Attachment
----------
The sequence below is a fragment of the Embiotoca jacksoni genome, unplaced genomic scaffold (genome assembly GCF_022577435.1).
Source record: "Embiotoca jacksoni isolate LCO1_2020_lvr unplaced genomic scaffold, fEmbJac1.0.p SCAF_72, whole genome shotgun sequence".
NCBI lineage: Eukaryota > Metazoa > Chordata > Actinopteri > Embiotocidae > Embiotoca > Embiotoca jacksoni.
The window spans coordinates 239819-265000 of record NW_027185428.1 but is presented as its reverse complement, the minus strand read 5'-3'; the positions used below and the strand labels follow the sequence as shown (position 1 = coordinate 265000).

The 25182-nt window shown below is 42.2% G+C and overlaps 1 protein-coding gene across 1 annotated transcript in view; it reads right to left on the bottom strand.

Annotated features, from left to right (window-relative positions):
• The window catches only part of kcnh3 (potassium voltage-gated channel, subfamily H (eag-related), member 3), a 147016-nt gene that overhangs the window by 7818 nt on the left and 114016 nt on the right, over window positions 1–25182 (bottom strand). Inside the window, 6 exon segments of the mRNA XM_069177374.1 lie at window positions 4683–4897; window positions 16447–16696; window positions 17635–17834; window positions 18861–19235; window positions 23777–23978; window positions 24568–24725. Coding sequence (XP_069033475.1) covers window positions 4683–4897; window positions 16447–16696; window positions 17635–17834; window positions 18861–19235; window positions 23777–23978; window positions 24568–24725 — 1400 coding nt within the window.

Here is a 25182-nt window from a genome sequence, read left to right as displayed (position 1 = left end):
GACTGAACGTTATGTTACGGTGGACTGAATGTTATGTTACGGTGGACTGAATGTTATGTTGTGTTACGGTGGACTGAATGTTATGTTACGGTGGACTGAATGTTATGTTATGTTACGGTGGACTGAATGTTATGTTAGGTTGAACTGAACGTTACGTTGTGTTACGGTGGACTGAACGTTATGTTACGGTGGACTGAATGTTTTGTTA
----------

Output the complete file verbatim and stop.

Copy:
The sequence below is a fragment of the Embiotoca jacksoni genome, unplaced genomic scaffold (genome assembly GCF_022577435.1).
Source record: "Embiotoca jacksoni isolate LCO1_2020_lvr unplaced genomic scaffold, fEmbJac1.0.p SCAF_72, whole genome shotgun sequence".
NCBI lineage: Eukaryota > Metazoa > Chordata > Actinopteri > Embiotocidae > Embiotoca > Embiotoca jacksoni.
The window spans coordinates 239819-265000 of record NW_027185428.1 but is presented as its reverse complement, the minus strand read 5'-3'; the positions used below and the strand labels follow the sequence as shown (position 1 = coordinate 265000).

The 25182-nt window shown below is 42.2% G+C and overlaps 1 protein-coding gene across 1 annotated transcript in view; it reads right to left on the bottom strand.

Annotated features, from left to right (window-relative positions):
• The window catches only part of kcnh3 (potassium voltage-gated channel, subfamily H (eag-related), member 3), a 147016-nt gene that overhangs the window by 7818 nt on the left and 114016 nt on the right, over window positions 1–25182 (bottom strand). Inside the window, 6 exon segments of the mRNA XM_069177374.1 lie at window positions 4683–4897; window positions 16447–16696; window positions 17635–17834; window positions 18861–19235; window positions 23777–23978; window positions 24568–24725. Coding sequence (XP_069033475.1) covers window positions 4683–4897; window positions 16447–16696; window positions 17635–17834; window positions 18861–19235; window positions 23777–23978; window positions 24568–24725 — 1400 coding nt within the window.

Here is a 25182-nt window from a genome sequence, read left to right as displayed (position 1 = left end):
GACTGAACGTTATGTTACGGTGGACTGAATGTTATGTTACGGTGGACTGAATGTTATGTTGTGTTACGGTGGACTGAATGTTATGTTACGGTGGACTGAATGTTATGTTATGTTACGGTGGACTGAATGTTATGTTAGGTTGAACTGAACGTTACGTTGTGTTACGGTGGACTGAACGTTATGTTACGGTGGACTGAATGTTTTGTTA